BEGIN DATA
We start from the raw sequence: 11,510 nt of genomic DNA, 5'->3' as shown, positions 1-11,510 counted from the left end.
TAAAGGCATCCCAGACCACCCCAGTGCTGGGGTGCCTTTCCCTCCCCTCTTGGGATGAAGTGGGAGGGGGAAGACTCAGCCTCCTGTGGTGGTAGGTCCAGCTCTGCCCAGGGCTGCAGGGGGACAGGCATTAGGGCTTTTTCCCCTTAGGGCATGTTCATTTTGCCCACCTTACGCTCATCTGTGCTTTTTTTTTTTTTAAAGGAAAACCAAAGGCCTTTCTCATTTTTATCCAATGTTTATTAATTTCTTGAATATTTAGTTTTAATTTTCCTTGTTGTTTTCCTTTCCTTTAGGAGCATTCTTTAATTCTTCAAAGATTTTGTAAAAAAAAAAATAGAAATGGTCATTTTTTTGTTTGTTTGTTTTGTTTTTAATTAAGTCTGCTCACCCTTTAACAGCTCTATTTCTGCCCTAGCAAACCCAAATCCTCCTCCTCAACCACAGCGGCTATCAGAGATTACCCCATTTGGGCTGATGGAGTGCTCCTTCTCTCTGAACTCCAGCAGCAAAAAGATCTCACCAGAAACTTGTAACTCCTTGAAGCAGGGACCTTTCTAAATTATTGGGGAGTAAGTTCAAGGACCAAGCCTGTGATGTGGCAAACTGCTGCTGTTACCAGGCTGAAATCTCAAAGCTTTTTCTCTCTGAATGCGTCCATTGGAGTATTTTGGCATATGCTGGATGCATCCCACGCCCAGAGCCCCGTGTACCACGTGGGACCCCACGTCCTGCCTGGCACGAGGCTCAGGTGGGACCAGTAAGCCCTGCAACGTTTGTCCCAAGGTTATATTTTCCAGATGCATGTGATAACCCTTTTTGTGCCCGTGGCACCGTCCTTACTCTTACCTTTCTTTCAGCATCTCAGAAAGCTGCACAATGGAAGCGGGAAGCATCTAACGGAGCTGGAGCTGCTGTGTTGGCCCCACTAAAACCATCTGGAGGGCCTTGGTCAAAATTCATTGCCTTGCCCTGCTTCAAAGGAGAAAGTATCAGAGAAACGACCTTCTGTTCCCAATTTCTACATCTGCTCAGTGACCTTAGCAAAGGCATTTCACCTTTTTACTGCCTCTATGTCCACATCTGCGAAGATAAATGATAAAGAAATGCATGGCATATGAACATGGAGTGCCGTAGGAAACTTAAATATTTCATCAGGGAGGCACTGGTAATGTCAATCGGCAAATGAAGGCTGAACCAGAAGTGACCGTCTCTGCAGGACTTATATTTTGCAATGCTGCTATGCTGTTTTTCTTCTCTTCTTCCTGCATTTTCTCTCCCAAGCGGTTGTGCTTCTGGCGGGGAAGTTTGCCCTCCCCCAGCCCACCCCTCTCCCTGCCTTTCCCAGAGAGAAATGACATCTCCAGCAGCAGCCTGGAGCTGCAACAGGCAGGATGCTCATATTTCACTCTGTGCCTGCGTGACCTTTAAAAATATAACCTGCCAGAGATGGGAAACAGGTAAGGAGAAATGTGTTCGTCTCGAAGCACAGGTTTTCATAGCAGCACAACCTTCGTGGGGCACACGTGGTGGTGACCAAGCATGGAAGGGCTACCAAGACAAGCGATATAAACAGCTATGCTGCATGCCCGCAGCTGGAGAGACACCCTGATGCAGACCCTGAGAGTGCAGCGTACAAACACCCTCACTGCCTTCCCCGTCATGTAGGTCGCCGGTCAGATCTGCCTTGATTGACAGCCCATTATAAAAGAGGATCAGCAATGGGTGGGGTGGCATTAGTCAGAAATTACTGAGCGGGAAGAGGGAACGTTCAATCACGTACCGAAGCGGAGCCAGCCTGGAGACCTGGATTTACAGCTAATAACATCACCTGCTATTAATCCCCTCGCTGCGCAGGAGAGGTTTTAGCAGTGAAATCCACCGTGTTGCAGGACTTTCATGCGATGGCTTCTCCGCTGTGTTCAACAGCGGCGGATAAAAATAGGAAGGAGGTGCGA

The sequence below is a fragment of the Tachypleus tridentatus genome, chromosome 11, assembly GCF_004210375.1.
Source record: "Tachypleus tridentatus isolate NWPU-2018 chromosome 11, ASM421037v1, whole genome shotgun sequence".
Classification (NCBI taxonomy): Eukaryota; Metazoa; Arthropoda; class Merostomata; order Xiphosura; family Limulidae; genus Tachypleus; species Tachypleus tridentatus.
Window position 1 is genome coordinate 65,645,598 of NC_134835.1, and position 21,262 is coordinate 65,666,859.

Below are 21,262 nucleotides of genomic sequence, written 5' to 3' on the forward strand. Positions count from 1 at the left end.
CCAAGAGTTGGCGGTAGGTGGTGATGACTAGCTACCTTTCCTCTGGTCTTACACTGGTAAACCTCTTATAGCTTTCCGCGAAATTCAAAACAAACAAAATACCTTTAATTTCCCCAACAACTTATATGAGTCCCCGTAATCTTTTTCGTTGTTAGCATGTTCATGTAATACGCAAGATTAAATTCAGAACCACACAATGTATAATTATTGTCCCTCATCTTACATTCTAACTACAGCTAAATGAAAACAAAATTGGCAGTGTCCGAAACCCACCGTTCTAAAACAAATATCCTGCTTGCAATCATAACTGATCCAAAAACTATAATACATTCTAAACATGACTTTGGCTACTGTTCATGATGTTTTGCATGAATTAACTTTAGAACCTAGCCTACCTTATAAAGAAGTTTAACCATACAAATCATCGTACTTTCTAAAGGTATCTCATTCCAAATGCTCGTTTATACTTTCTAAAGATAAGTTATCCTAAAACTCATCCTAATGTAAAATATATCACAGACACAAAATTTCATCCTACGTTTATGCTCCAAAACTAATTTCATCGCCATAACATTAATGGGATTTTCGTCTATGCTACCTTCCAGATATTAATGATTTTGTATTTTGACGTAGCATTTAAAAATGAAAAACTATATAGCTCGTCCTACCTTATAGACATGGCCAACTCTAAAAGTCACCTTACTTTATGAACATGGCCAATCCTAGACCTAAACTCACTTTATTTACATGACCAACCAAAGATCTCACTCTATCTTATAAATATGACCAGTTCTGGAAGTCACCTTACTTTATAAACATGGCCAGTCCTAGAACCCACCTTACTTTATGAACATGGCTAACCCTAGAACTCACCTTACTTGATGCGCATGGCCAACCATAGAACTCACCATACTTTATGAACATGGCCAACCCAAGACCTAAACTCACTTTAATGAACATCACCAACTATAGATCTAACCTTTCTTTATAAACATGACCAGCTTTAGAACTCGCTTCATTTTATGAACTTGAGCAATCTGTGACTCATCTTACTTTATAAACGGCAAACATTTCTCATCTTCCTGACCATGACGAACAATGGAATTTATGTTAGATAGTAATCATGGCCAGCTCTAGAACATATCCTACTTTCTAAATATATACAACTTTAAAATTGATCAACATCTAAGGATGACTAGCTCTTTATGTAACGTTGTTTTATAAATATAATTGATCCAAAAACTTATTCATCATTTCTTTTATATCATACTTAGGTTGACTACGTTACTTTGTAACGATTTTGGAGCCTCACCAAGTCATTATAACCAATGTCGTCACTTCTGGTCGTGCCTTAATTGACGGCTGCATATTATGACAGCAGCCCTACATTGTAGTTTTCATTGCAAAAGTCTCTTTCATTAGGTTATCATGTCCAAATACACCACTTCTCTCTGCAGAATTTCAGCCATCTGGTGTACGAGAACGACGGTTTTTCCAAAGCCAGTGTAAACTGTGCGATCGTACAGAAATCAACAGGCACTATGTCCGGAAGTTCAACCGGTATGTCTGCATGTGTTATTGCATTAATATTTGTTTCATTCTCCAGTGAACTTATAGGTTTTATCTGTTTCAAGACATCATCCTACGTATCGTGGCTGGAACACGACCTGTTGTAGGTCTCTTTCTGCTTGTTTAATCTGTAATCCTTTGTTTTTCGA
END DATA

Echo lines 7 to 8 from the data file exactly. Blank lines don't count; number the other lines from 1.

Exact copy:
Below are 21,262 nucleotides of genomic sequence, written 5' to 3' on the forward strand. Positions count from 1 at the left end.
CCAAGAGTTGGCGGTAGGTGGTGATGACTAGCTACCTTTCCTCTGGTCTTACACTGGTAAACCTCTTATAGCTTTCCGCGAAATTCAAAACAAACAAAATACCTTTAATTTCCCCAACAACTTATATGAGTCCCCGTAATCTTTTTCGTTGTTAGCATGTTCATGTAATACGCAAGATTAAATTCAGAACCACACAATGTATAATTATTGTCCCTCATCTTACATTCTAACTACAGCTAAATGAAAACAAAATTGGCAGTGTCCGAAACCCACCGTTCTAAAACAAATATCCTGCTTGCAATCATAACTGATCCAAAAACTATAATACATTCTAAACATGACTTTGGCTACTGTTCATGATGTTTTGCATGAATTAACTTTAGAACCTAGCCTACCTTATAAAGAAGTTTAACCATACAAATCATCGTACTTTCTAAAGGTATCTCATTCCAAATGCTCGTTTATACTTTCTAAAGATAAGTTATCCTAAAACTCATCCTAATGTAAAATATATCACAGACACAAAATTTCATCCTACGTTTATGCTCCAAAACTAATTTCATCGCCATAACATTAATGGGATTTTCGTCTATGCTACCTTCCAGATATTAATGATTTTGTATTTTGACGTAGCATTTAAAAATGAAAAACTATATAGCTCGTCCTACCTTATAGACATGGCCAACTCTAAAAGTCACCTTACTTTATGAACATGGCCAATCCTAGACCTAAACTCACTTTATTTACATGACCAACCAAAGATCTCACTCTATCTTATAAATATGACCAGTTCTGGAAGTCACCTTACTTTATAAACATGGCCAGTCCTAGAACCCACCTTACTTTATGAACATGGCTAACCCTAGAACTCACCTTACTTGATGCGCATGGCCAACCATAGAACTCACCATACTTTATGAACATGGCCAACCCAAGACCTAAACTCACTTTAATGAACATCACCAACTATAGATCTAACCTTTCTTTATAAACATGACCAGCTTTAGAACTCGCTTCATTTTATGAACTTGAGCAATCTGTGACTCATCTTACTTTATAAACGGCAAACATTTCTCATCTTCCTGACCATGACGAACAATGGAATTTATGTTAGATAGTAATCATGGCCAGCTCTAGAACATATCCTACTTTCTAAATATATACAACTTTAAAATTGATCAACATCTAAGGATGACTAGCTCTTTATGTAACGTTGTTTTATAAATATAATTGATCCAAAAACTTATTCATCATTTCTTTTATATCATACTTAGGTTGACTACGTTACTTTGTAACGATTTTGGAGCCTCACCAAGTCATTATAACCAATGTCGTCACTTCTGGTCGTGCCTTAATTGACGGCTGCATATTATGACAGCAGCCCTACATTGTAGTTTTCATTGCAAAAGTCTCTTTCATTAGGTTATCATGTCCAAATACACCACTTCTCTCTGCAGAATTTCAGCCATCTGGTGTACGAGAACGACGGTTTTTCCAAAGCCAGTGTAAACTGTGCGATCGTACAGAAATCAACAGGCACTATGTCCGGAAGTTCAACCGGTATGTCTGCATGTGTTATTGCATTAATATTTGTTTCATTCTCCAGTGAACTTATAGGTTTTATCTGTTTCAAGACATCATCCTACGTATCGTGGCTGGAACACGACCTGTTGTAGGTCTCTTTCTGCTTGTTTAATCTGTAATCCTTTGTTTTTCGA